The Voice of the Carnyx was Heard in the Land - Joan Lennon
A few months ago, Mary Hoffman posted about The Celts: Art and Identity - a fabulous exhibition at the British Museum. Luckily for me, the exhibition then headed north, to the National Museum of Scotland in Edinburgh, where I got the chance to see it. Wow! Mary's favourite piece was the silver Gundestrup cauldron and I agree it is absolutely spectacular - and so cleverly displayed - in the round, so that you can see all of the carved images, inside and out.
(photograph of the cauldron in Berne by Rosemania - Wiki commons)
But what most caught my imagination was the carnyx - the Celtic horn. You can see three of them being played on a detail from the cauldron -
(photograph by Bloodofox - Wiki commons)
These towering, beast-headed horns, braying out across ancient valleys and hills - just imagining the sound can raise the hairs on the back of your neck. But you don't have to just imagine. Musician John Kenny was part of a project to recreate the Deskford carnyx, with its "skull in bronze, with a soft palate, a throat, a jaw that moves and a tongue that moves on a leaf spring" (Celts: Secrets of the Carnyx). And then, clearly fascinated, he composed a modern piece of music for the instrument, scored for 4 multi-tracked carnyces. Have a listen - I love it!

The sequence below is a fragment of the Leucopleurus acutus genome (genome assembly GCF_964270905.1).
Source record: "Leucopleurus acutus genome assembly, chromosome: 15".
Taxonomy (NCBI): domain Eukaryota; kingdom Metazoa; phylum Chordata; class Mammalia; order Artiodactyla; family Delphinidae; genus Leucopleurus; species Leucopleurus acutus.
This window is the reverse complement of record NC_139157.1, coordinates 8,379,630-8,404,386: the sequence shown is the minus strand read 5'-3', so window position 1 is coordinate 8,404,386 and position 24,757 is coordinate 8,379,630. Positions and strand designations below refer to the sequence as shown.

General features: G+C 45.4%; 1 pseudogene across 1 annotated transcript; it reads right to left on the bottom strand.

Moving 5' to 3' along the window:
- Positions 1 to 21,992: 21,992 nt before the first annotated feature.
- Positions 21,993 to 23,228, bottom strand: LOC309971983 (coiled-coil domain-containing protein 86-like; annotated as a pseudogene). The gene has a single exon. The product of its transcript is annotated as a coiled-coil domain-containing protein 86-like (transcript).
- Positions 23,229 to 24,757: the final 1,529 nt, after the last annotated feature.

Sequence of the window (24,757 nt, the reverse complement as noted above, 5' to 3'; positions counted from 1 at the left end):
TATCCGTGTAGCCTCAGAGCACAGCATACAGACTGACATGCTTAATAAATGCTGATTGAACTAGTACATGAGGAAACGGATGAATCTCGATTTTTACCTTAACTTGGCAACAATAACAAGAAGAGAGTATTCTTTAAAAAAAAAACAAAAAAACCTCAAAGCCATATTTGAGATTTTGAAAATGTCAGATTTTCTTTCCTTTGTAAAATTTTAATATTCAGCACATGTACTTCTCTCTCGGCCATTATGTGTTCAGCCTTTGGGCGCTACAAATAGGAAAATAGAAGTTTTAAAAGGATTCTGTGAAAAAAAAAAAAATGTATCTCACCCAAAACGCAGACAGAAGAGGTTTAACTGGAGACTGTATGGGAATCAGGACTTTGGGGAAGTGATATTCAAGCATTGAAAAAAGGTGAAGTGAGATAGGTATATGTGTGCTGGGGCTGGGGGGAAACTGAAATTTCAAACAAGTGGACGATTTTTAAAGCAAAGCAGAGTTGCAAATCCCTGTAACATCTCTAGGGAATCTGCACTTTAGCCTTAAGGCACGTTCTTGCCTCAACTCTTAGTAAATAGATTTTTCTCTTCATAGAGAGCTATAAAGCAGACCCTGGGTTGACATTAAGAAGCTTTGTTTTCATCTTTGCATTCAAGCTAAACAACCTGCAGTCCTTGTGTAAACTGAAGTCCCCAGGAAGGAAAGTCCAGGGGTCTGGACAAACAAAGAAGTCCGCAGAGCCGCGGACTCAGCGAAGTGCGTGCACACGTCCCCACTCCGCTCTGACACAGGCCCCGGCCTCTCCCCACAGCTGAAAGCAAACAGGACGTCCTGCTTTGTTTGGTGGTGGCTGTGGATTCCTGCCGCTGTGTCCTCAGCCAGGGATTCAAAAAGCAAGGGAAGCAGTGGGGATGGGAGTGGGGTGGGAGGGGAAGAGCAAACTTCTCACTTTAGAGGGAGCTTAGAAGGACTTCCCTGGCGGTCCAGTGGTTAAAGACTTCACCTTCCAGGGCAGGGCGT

Let me know what you think - and if you are within striking distance of Edinburgh, do go to the exhibition. It's on until the 25th September and you can get all the details here.
I've loved the Gundestrop cauldron for decades but never paid much attention to carnyxes until now.
Just played it. Husband wants one!
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